It’s perhaps tempting to ignore the fact that the picture is about prostitution let alone about being confronted up close and personal by five prostitutes. However, some journalists recoil from confronting the fact that the core subject is about looking at, and being looked at by, prostitutes and instead replace it with other evasive interpretations. But although the picture is ostensibly about prostitution, to me it’s saying something much deeper that goes beyond the critique of one particular social institution.

The central feature of Les Demoiselles is the confrontation between the artist/brothel client/viewer. As highlighted by the gaze of the central women (second and third from the left), they are one and the same. We are left with a feeling of being gazed at with contempt by the prostitutes which initiates in us a intense discomfort.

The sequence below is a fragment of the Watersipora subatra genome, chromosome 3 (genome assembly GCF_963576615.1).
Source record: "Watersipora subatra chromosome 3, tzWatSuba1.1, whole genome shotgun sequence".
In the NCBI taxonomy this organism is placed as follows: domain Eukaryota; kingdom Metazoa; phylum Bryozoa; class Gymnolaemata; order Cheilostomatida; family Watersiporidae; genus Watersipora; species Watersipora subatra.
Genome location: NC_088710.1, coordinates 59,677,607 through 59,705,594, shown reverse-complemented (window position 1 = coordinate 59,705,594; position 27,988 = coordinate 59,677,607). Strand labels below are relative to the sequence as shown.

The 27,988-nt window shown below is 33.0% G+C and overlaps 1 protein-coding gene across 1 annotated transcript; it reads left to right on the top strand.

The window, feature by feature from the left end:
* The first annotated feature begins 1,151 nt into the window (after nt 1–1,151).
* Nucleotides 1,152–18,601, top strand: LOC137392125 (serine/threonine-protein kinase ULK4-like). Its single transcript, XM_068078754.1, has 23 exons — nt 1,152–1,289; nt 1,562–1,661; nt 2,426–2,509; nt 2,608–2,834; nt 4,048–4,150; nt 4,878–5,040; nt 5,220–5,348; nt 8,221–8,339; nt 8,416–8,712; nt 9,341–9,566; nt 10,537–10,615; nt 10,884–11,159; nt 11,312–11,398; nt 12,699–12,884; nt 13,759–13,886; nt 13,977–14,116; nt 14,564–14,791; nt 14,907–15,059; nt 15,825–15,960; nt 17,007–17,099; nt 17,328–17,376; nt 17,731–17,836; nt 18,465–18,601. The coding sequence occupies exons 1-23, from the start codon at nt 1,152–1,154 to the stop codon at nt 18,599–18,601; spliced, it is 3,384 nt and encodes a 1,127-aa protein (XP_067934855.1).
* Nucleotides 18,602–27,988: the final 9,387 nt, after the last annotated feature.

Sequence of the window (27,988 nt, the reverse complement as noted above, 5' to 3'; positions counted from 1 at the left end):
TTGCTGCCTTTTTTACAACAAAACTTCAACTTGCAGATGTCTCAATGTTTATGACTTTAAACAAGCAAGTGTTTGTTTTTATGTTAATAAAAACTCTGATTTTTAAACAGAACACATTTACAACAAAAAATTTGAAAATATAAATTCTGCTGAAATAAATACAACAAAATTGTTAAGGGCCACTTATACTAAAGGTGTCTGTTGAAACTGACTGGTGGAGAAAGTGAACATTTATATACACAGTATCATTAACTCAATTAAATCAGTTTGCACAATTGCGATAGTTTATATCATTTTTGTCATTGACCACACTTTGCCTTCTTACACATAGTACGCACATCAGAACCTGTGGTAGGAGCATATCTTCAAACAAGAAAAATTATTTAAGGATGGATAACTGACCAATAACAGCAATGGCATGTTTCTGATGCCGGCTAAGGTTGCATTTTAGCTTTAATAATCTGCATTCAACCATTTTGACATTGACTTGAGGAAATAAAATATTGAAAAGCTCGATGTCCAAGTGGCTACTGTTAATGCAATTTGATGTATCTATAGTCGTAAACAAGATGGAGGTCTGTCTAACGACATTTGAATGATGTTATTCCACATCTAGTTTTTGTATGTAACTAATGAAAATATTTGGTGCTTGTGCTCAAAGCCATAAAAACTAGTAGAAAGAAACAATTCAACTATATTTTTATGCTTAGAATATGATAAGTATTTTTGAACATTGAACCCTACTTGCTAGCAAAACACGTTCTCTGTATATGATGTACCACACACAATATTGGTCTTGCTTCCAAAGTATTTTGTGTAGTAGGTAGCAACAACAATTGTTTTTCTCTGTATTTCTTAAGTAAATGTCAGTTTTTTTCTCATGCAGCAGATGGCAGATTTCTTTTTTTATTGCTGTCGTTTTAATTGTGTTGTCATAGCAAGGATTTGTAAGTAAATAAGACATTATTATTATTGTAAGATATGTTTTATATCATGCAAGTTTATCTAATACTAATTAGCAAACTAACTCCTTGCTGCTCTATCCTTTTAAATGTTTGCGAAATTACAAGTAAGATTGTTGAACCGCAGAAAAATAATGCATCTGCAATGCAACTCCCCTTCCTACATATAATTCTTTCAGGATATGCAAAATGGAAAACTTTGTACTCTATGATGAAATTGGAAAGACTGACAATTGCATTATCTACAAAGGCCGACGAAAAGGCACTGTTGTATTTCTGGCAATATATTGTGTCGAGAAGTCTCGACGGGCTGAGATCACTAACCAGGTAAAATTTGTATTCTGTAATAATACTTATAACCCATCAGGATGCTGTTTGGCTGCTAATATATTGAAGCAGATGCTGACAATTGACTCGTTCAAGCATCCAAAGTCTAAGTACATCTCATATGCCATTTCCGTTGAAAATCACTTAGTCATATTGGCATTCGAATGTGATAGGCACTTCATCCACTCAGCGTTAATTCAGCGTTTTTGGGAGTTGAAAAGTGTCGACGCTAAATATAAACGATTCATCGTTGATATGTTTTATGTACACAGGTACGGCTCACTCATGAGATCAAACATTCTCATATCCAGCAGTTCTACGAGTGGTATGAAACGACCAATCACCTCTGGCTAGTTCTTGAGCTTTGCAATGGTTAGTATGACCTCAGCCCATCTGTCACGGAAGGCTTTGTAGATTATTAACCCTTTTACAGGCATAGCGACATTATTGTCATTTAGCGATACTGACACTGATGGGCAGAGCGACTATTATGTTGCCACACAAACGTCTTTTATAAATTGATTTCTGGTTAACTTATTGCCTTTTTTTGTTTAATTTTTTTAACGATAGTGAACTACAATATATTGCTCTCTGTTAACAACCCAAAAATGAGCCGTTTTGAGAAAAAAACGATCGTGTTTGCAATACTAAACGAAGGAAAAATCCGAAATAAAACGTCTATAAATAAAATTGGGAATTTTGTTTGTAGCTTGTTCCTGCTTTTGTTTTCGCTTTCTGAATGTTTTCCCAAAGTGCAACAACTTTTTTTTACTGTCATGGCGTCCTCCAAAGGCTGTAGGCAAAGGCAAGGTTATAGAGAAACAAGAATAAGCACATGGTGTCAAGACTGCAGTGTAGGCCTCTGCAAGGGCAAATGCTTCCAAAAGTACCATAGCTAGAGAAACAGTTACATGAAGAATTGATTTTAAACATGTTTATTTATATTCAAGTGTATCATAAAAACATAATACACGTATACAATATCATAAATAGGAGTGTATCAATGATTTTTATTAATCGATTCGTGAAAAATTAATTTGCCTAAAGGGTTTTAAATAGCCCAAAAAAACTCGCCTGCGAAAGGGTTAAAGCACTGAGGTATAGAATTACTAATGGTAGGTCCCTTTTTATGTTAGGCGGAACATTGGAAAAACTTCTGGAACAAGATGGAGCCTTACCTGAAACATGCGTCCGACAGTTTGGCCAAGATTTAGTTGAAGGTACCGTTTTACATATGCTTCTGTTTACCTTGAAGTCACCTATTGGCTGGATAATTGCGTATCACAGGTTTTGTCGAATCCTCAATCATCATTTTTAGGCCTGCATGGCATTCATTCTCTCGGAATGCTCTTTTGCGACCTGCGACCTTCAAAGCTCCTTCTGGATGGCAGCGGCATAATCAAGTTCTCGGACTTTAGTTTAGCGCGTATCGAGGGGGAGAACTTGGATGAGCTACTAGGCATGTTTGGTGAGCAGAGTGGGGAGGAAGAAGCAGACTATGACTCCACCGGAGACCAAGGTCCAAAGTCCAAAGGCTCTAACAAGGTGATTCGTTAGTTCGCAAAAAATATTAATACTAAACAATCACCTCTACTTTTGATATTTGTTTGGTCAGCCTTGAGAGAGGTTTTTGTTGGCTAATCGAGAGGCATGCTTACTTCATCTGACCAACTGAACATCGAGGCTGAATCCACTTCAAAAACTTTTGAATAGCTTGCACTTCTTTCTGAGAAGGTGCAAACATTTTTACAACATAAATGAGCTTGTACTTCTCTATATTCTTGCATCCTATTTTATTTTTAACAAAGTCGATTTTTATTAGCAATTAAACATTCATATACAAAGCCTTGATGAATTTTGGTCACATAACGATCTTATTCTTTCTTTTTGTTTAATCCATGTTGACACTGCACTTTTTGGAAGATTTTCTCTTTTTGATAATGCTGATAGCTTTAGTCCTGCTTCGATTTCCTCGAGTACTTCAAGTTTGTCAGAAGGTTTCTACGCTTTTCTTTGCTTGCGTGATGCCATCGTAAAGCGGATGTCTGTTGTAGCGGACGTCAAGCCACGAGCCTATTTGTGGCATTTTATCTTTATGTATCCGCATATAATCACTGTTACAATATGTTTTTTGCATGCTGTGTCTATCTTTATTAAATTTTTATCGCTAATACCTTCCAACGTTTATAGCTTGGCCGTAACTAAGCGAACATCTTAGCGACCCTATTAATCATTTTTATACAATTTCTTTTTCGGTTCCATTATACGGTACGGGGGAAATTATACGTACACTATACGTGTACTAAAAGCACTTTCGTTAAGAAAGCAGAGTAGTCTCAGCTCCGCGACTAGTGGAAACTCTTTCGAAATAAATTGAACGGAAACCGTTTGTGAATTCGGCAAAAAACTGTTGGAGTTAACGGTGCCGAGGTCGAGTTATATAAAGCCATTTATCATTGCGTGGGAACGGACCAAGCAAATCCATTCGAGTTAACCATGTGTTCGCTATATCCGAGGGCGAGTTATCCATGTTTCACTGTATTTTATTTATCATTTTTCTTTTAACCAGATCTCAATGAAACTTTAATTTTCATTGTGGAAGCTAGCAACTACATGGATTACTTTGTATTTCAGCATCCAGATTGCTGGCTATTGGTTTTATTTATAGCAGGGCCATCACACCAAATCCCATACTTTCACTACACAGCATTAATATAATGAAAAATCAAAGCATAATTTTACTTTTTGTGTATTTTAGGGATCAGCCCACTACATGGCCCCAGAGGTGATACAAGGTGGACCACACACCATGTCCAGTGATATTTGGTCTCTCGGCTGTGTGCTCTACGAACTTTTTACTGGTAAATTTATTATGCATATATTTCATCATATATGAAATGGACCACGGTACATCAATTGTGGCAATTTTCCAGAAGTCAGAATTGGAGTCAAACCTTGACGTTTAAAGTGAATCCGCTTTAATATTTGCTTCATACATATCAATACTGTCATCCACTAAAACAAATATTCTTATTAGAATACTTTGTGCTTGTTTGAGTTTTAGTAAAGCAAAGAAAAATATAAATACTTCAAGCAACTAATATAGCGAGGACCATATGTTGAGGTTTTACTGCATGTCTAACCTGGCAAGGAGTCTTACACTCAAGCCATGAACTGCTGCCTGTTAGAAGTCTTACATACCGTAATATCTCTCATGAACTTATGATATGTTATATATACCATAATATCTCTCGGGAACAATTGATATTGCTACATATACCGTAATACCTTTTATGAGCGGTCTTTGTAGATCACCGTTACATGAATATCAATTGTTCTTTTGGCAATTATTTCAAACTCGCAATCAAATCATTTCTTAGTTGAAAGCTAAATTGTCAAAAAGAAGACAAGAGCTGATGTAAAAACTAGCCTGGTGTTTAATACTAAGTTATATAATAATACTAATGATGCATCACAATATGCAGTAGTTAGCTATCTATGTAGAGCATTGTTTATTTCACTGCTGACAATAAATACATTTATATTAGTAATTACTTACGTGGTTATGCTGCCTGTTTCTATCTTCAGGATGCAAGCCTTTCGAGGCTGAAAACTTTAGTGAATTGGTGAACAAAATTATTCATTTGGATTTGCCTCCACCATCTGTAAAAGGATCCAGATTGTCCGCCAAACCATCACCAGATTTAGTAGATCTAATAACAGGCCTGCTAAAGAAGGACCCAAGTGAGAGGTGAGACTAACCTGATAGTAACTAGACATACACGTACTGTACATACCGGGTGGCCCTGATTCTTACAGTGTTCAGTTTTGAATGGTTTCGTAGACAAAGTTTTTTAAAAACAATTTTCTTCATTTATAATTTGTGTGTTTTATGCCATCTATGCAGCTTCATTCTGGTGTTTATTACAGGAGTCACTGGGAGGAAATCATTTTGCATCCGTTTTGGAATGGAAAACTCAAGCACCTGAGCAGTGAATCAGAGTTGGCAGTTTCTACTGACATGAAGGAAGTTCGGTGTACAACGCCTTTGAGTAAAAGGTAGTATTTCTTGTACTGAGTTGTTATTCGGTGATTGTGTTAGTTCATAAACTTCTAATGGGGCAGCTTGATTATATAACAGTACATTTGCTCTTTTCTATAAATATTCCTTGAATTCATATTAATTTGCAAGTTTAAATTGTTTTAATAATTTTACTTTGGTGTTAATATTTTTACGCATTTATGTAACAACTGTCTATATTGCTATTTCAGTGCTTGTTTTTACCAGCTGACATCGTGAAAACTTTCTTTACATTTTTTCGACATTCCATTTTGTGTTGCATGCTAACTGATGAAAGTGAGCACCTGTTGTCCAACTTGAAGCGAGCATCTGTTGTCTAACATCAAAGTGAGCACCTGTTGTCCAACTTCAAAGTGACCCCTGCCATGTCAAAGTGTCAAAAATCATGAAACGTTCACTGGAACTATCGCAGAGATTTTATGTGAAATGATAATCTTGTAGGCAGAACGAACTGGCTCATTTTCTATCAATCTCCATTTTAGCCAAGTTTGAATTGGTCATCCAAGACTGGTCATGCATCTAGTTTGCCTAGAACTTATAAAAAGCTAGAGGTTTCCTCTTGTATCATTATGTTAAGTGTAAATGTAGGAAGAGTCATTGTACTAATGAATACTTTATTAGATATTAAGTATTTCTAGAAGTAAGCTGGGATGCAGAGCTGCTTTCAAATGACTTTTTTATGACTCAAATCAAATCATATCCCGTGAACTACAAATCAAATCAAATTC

In turn, this mutual antagonism reflects a sense of estrangement that the institution of prostitution exemplifies within the formal structures of the state. In my view, the themes that Picasso explored in Les Demoiselles could only be expressed as part of the radical break he made with the traditional forms of naturalistic representation.

What Picasso achieved with his assault on conventional standards of beauty and the use of African masks, was the de-sentimentalization and de-glamorization that capitalism, through objectification, sentimentalizes and glamorizes.

Whether Picasso was intellectually conscious of all of this as he worked on the painting is questionable. The point though, is the picture which revolutionized art cannot plausibly be considered autonomous from the nature of a society from which its creator emerged.